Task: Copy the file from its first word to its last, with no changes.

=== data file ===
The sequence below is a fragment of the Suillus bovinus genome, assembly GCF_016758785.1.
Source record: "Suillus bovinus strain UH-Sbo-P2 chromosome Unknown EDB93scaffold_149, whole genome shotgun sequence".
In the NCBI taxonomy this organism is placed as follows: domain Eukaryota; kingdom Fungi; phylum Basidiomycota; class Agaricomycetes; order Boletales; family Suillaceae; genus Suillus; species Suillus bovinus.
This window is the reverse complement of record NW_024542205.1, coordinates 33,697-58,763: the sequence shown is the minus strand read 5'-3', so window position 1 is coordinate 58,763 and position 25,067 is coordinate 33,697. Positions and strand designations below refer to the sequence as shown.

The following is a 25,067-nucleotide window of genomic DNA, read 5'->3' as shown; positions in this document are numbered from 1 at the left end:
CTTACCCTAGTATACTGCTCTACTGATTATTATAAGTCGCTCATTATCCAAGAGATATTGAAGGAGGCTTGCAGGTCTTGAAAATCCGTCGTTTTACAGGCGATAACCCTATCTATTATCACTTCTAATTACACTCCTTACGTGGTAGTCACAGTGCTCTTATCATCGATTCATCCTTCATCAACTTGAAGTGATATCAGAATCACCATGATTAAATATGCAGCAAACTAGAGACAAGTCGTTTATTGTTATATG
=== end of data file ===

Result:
The sequence below is a fragment of the Suillus bovinus genome, assembly GCF_016758785.1.
Source record: "Suillus bovinus strain UH-Sbo-P2 chromosome Unknown EDB93scaffold_149, whole genome shotgun sequence".
In the NCBI taxonomy this organism is placed as follows: domain Eukaryota; kingdom Fungi; phylum Basidiomycota; class Agaricomycetes; order Boletales; family Suillaceae; genus Suillus; species Suillus bovinus.
This window is the reverse complement of record NW_024542205.1, coordinates 33,697-58,763: the sequence shown is the minus strand read 5'-3', so window position 1 is coordinate 58,763 and position 25,067 is coordinate 33,697. Positions and strand designations below refer to the sequence as shown.

The following is a 25,067-nucleotide window of genomic DNA, read 5'->3' as shown; positions in this document are numbered from 1 at the left end:
CTTACCCTAGTATACTGCTCTACTGATTATTATAAGTCGCTCATTATCCAAGAGATATTGAAGGAGGCTTGCAGGTCTTGAAAATCCGTCGTTTTACAGGCGATAACCCTATCTATTATCACTTCTAATTACACTCCTTACGTGGTAGTCACAGTGCTCTTATCATCGATTCATCCTTCATCAACTTGAAGTGATATCAGAATCACCATGATTAAATATGCAGCAAACTAGAGACAAGTCGTTTATTGTTATATG